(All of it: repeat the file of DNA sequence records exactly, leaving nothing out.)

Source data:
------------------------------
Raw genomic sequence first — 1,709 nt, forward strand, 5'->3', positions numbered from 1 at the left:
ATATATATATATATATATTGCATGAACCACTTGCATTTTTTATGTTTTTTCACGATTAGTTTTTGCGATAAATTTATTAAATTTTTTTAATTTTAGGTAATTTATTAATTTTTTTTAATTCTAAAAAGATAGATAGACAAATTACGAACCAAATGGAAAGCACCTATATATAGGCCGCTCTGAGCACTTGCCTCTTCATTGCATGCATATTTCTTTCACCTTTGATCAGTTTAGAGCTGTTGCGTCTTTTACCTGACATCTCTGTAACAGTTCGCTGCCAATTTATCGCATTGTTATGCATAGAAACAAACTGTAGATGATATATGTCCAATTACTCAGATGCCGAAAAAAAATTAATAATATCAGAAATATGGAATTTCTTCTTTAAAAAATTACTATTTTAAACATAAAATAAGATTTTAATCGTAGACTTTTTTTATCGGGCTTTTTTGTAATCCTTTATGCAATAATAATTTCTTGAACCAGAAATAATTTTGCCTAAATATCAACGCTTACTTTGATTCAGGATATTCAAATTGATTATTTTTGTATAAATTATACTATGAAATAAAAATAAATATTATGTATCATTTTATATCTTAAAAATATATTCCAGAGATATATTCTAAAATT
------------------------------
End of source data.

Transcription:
Raw genomic sequence first — 1,709 nt, forward strand, 5'->3', positions numbered from 1 at the left:
ATATATATATATATATATTGCATGAACCACTTGCATTTTTTATGTTTTTTCACGATTAGTTTTTGCGATAAATTTATTAAATTTTTTTAATTTTAGGTAATTTATTAATTTTTTTTAATTCTAAAAAGATAGATAGACAAATTACGAACCAAATGGAAAGCACCTATATATAGGCCGCTCTGAGCACTTGCCTCTTCATTGCATGCATATTTCTTTCACCTTTGATCAGTTTAGAGCTGTTGCGTCTTTTACCTGACATCTCTGTAACAGTTCGCTGCCAATTTATCGCATTGTTATGCATAGAAACAAACTGTAGATGATATATGTCCAATTACTCAGATGCCGAAAAAAAATTAATAATATCAGAAATATGGAATTTCTTCTTTAAAAAATTACTATTTTAAACATAAAATAAGATTTTAATCGTAGACTTTTTTTATCGGGCTTTTTTGTAATCCTTTATGCAATAATAATTTCTTGAACCAGAAATAATTTTGCCTAAATATCAACGCTTACTTTGATTCAGGATATTCAAATTGATTATTTTTGTATAAATTATACTATGAAATAAAAATAAATATTATGTATCATTTTATATCTTAAAAATATATTCCAGAGATATATTCTAAAATT